Motorola looks beyond Macs

Motorola's PowerPC chip group, which produces processors for Macintosh computers, will turn increasingly to making "embedded" processors, used in applications such as handheld devices and TV web browsers.

Brooke Crothers
Brooke Crothers Former CNET contributor
Brooke Crothers writes about mobile computer systems, including laptops, tablets, smartphones: how they define the computing experience and the hardware that makes them tick. He has served as an editor at large at CNET News and a contributing reporter to The New York Times' Bits and Technology sections. His interest in things small began when living in Tokyo in a very small apartment for a very long time.
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Motorola's (MOT) Semiconductor Products group, which is responsible for PowerPC processors, signaled it will shift its business increasingly away from computers and further toward non-PC markets.

Motorola announced a strategy that will emphasize the development and sales of "embedded" processors, as reported last week by CNET's NEWS.COM. Embedded processors are low-cost processors designed to consume small amounts of power and are used in applications such as Net phones, TV Web browsers, network computers, and set-top boxes for satellite and cable TV.

At the announcement, which took place at a company conference in Orlando, Florida, Motorola said it will expand its partnership with IBM to include the embedded processor market as a result of the strategy shift. Both companies jointly develop the PowerPC architecture at the Somerset Design Center in Austin, Texas, but manufacture PowerPC processors separately for Macintosh computers.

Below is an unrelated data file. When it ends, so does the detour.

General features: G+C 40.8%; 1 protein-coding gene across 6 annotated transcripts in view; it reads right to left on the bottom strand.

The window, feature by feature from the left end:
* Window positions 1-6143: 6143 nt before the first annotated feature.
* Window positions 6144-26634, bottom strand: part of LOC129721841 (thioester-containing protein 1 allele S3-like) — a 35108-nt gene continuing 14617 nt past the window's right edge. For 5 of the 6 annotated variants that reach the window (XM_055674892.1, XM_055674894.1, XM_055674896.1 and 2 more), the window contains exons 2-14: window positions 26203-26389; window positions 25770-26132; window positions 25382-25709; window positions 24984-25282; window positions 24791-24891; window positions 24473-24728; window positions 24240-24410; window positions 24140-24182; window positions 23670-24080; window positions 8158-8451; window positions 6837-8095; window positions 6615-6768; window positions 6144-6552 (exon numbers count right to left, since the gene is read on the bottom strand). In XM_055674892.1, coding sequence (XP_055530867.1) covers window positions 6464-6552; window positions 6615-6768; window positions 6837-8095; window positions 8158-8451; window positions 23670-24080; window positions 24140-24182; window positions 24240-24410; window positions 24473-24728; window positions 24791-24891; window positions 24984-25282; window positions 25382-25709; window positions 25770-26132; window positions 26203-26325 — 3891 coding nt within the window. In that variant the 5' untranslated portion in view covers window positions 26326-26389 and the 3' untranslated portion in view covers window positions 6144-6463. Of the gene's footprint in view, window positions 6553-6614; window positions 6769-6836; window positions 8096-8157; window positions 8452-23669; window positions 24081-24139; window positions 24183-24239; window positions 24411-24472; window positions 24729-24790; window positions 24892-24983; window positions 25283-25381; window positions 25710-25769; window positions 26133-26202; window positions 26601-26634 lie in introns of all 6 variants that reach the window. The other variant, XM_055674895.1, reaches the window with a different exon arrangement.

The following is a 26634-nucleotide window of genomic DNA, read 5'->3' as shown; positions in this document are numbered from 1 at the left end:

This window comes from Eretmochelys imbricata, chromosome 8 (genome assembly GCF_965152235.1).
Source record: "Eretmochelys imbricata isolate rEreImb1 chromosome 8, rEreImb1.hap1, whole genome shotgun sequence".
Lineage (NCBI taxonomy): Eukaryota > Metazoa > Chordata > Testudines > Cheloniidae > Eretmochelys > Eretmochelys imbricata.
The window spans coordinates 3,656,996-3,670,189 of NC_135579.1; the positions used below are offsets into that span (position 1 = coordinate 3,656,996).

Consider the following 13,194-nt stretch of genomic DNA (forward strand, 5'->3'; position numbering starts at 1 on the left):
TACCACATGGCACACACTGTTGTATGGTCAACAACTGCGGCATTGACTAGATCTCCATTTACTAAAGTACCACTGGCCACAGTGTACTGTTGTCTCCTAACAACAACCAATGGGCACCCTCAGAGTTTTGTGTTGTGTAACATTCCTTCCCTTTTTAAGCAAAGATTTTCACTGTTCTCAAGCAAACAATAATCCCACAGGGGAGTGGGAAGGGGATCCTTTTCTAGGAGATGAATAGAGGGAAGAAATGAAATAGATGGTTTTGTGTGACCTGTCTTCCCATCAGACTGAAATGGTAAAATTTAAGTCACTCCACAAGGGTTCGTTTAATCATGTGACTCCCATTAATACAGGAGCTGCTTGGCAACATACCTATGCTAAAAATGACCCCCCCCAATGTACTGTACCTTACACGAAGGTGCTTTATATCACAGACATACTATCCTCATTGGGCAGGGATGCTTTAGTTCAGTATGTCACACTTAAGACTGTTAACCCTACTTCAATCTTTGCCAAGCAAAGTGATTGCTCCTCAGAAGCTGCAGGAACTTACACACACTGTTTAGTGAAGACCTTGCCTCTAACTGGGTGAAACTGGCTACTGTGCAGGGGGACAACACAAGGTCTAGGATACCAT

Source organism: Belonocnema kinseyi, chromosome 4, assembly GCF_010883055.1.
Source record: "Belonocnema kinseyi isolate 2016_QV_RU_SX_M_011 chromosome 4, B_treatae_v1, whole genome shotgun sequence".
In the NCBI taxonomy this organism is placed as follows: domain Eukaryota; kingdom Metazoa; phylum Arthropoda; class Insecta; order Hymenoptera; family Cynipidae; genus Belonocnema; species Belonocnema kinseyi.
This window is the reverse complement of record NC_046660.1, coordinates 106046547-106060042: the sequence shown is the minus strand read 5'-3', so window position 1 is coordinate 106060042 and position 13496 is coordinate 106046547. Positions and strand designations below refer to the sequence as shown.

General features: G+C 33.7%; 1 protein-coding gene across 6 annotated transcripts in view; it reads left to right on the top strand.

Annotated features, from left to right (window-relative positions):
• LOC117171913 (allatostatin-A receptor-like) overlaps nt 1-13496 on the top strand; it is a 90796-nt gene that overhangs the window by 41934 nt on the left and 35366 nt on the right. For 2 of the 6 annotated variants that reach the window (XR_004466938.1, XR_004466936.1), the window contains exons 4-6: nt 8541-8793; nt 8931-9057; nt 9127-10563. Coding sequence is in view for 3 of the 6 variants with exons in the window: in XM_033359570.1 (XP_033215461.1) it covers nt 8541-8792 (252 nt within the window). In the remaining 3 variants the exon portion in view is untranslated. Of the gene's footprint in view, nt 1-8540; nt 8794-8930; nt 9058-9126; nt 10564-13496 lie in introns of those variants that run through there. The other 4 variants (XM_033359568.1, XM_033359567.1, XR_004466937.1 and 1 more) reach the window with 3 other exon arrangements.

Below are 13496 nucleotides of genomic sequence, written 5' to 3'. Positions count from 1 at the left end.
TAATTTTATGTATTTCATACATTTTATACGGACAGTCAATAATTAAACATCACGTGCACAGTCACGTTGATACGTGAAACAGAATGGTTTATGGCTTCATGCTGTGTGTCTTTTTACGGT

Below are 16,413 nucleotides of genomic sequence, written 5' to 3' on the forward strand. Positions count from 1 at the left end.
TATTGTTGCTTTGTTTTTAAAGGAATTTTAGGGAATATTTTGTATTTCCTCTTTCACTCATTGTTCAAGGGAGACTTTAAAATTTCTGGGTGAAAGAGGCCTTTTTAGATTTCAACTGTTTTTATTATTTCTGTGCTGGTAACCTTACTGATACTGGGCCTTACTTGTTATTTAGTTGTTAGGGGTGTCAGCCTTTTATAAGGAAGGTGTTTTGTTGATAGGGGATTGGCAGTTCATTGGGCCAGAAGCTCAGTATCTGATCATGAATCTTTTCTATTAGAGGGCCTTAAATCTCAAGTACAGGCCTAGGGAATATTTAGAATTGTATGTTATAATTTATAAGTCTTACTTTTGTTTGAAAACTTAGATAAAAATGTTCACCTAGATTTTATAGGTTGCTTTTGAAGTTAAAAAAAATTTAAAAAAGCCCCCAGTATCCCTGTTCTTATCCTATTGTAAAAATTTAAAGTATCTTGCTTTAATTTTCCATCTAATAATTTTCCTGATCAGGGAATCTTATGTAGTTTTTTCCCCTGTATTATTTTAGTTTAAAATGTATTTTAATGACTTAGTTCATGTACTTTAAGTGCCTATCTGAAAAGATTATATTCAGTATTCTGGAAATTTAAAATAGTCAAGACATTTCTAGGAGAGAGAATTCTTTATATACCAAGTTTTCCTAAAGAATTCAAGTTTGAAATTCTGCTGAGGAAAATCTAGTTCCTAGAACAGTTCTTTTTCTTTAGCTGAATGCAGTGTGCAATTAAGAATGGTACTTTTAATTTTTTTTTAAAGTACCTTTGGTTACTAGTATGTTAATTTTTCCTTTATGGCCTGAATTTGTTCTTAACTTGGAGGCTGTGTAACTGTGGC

As part of a new Motorola embedded push, the company announced the M-Core architecture, which delivers high performance in a low-cost, low-power package, Motorola said.

The move may underscore Motorola's expectation of a shrinking demand for Mac merger PowerPC processors after Apple Computer's purchase of Power Computing's Mac clone operations, which is aimed at shutting down competition from cloners.

"There are oodles and oodles of [applications] outside the PC," a Motorola spokesperson said today. He added that there is still a lot of life left for the PowerPC in "non-PC" areas.

Motorola, along with IBM, makes PowerPC processors for the Macintosh and Mac-compatible computers. But some analysts have wondered how long two large companies could continue to focus their efforts on a relatively small processor market. While primarily one company, Intel, supplies a market that consumes close to 100 million processors a year, IBM and Motorola compete to supply roughly 5 million chips annually to the Mac segment.

Motorola in particular has been increasingly active in the non-PC market, making PowerPC microcontrollers. Such chips, typically less complex than the microprocessors found in computers, are used in cellular phones, automobiles, and a variety of other products.

Recent reports have also stated that Steve Jobs, who is now Apple's de facto leader, is considering an Intel-based network computer and Intel-based servers, which could eat into PowerPC sales.

The move will be the latest development in a complete overhaul of the Macintosh market this week, which began with the Power Computing sale. With that deal, Apple has effectively halted the licensing program where it thinks that the Macintosh market isn't being expanded.

Motorola has had to suspend the release of its StarMax 6000 computer line, a long-awaited series based on a new architecture called CHRP, because of a Apple's hard-line stance on licensing of the Mac OS 8 operating system. Some observers have speculated that the cancellation might mean that the Motorola Computer Group is getting out of the clone market altogether.